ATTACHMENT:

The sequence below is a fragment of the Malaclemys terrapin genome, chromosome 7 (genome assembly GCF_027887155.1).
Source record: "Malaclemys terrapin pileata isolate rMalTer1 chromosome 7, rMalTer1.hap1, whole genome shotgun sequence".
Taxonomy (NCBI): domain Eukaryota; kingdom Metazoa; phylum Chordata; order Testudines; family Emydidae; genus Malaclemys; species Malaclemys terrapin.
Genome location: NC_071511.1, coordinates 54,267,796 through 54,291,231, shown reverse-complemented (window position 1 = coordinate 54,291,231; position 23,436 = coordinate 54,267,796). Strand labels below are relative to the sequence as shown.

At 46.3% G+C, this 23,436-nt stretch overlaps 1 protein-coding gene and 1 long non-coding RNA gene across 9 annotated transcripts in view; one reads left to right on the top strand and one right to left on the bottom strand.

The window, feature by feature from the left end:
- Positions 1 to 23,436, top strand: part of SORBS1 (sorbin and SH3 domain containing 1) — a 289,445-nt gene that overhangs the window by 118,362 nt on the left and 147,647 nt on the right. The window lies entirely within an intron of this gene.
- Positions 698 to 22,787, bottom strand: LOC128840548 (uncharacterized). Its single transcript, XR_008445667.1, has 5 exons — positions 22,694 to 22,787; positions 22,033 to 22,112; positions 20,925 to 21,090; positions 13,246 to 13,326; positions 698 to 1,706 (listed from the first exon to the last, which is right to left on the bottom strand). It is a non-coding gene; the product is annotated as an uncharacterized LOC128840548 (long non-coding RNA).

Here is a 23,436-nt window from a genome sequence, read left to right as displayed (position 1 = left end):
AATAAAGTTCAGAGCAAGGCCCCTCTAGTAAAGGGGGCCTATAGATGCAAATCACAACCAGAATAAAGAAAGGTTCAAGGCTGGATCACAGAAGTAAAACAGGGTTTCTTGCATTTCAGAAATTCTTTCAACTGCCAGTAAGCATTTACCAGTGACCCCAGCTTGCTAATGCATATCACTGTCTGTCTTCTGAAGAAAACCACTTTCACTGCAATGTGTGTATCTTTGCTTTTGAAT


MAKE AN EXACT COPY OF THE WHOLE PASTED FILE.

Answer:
The sequence below is a fragment of the Malaclemys terrapin genome, chromosome 7 (genome assembly GCF_027887155.1).
Source record: "Malaclemys terrapin pileata isolate rMalTer1 chromosome 7, rMalTer1.hap1, whole genome shotgun sequence".
Taxonomy (NCBI): domain Eukaryota; kingdom Metazoa; phylum Chordata; order Testudines; family Emydidae; genus Malaclemys; species Malaclemys terrapin.
Genome location: NC_071511.1, coordinates 54,267,796 through 54,291,231, shown reverse-complemented (window position 1 = coordinate 54,291,231; position 23,436 = coordinate 54,267,796). Strand labels below are relative to the sequence as shown.

At 46.3% G+C, this 23,436-nt stretch overlaps 1 protein-coding gene and 1 long non-coding RNA gene across 9 annotated transcripts in view; one reads left to right on the top strand and one right to left on the bottom strand.

The window, feature by feature from the left end:
- Positions 1 to 23,436, top strand: part of SORBS1 (sorbin and SH3 domain containing 1) — a 289,445-nt gene that overhangs the window by 118,362 nt on the left and 147,647 nt on the right. The window lies entirely within an intron of this gene.
- Positions 698 to 22,787, bottom strand: LOC128840548 (uncharacterized). Its single transcript, XR_008445667.1, has 5 exons — positions 22,694 to 22,787; positions 22,033 to 22,112; positions 20,925 to 21,090; positions 13,246 to 13,326; positions 698 to 1,706 (listed from the first exon to the last, which is right to left on the bottom strand). It is a non-coding gene; the product is annotated as an uncharacterized LOC128840548 (long non-coding RNA).

Here is a 23,436-nt window from a genome sequence, read left to right as displayed (position 1 = left end):
AATAAAGTTCAGAGCAAGGCCCCTCTAGTAAAGGGGGCCTATAGATGCAAATCACAACCAGAATAAAGAAAGGTTCAAGGCTGGATCACAGAAGTAAAACAGGGTTTCTTGCATTTCAGAAATTCTTTCAACTGCCAGTAAGCATTTACCAGTGACCCCAGCTTGCTAATGCATATCACTGTCTGTCTTCTGAAGAAAACCACTTTCACTGCAATGTGTGTATCTTTGCTTTTGAAT